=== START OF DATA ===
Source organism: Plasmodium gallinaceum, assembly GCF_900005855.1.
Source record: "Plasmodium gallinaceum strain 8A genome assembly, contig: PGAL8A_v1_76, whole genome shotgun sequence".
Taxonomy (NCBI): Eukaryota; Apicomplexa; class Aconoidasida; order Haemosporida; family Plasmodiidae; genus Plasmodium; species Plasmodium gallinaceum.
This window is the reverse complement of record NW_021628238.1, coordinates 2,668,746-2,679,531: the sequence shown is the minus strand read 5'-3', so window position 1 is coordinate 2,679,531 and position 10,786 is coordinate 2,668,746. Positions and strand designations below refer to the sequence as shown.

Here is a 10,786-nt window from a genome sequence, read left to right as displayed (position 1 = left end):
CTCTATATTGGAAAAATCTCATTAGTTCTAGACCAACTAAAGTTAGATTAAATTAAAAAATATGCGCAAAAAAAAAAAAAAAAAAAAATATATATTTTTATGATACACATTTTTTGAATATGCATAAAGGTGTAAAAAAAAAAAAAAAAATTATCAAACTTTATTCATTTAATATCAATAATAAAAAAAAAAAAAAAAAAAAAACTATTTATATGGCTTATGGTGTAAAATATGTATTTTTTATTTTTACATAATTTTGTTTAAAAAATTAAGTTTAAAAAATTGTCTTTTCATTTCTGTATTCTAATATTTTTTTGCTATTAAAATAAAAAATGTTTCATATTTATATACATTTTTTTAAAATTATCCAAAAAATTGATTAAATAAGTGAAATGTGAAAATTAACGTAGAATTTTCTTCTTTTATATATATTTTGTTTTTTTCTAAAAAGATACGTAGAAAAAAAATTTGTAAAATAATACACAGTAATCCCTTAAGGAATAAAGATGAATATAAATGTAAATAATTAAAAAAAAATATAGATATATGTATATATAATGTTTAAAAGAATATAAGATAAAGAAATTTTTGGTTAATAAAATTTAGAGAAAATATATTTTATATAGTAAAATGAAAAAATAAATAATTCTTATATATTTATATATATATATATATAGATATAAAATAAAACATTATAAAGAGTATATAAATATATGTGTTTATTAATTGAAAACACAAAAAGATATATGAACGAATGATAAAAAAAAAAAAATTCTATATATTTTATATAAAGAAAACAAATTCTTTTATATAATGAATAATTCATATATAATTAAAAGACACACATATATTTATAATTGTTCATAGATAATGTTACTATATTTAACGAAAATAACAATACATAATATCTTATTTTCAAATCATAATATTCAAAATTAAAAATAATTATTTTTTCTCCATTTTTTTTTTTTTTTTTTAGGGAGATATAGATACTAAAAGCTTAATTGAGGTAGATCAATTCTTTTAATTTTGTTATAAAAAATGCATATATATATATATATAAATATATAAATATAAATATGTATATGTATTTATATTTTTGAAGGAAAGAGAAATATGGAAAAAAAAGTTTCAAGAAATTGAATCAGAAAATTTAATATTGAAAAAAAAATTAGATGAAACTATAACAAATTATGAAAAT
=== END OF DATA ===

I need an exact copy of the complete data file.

Source organism: Plasmodium gallinaceum, assembly GCF_900005855.1.
Source record: "Plasmodium gallinaceum strain 8A genome assembly, contig: PGAL8A_v1_76, whole genome shotgun sequence".
Taxonomy (NCBI): Eukaryota; Apicomplexa; class Aconoidasida; order Haemosporida; family Plasmodiidae; genus Plasmodium; species Plasmodium gallinaceum.
This window is the reverse complement of record NW_021628238.1, coordinates 2,668,746-2,679,531: the sequence shown is the minus strand read 5'-3', so window position 1 is coordinate 2,679,531 and position 10,786 is coordinate 2,668,746. Positions and strand designations below refer to the sequence as shown.

Here is a 10,786-nt window from a genome sequence, read left to right as displayed (position 1 = left end):
CTCTATATTGGAAAAATCTCATTAGTTCTAGACCAACTAAAGTTAGATTAAATTAAAAAATATGCGCAAAAAAAAAAAAAAAAAAAAATATATATTTTTATGATACACATTTTTTGAATATGCATAAAGGTGTAAAAAAAAAAAAAAAAATTATCAAACTTTATTCATTTAATATCAATAATAAAAAAAAAAAAAAAAAAAAAACTATTTATATGGCTTATGGTGTAAAATATGTATTTTTTATTTTTACATAATTTTGTTTAAAAAATTAAGTTTAAAAAATTGTCTTTTCATTTCTGTATTCTAATATTTTTTTGCTATTAAAATAAAAAATGTTTCATATTTATATACATTTTTTTAAAATTATCCAAAAAATTGATTAAATAAGTGAAATGTGAAAATTAACGTAGAATTTTCTTCTTTTATATATATTTTGTTTTTTTCTAAAAAGATACGTAGAAAAAAAATTTGTAAAATAATACACAGTAATCCCTTAAGGAATAAAGATGAATATAAATGTAAATAATTAAAAAAAAATATAGATATATGTATATATAATGTTTAAAAGAATATAAGATAAAGAAATTTTTGGTTAATAAAATTTAGAGAAAATATATTTTATATAGTAAAATGAAAAAATAAATAATTCTTATATATTTATATATATATATATATAGATATAAAATAAAACATTATAAAGAGTATATAAATATATGTGTTTATTAATTGAAAACACAAAAAGATATATGAACGAATGATAAAAAAAAAAAAATTCTATATATTTTATATAAAGAAAACAAATTCTTTTATATAATGAATAATTCATATATAATTAAAAGACACACATATATTTATAATTGTTCATAGATAATGTTACTATATTTAACGAAAATAACAATACATAATATCTTATTTTCAAATCATAATATTCAAAATTAAAAATAATTATTTTTTCTCCATTTTTTTTTTTTTTTTTTAGGGAGATATAGATACTAAAAGCTTAATTGAGGTAGATCAATTCTTTTAATTTTGTTATAAAAAATGCATATATATATATATATAAATATATAAATATAAATATGTATATGTATTTATATTTTTGAAGGAAAGAGAAATATGGAAAAAAAAGTTTCAAGAAATTGAATCAGAAAATTTAATATTGAAAAAAAAATTAGATGAAACTATAACAAATTATGAAAAT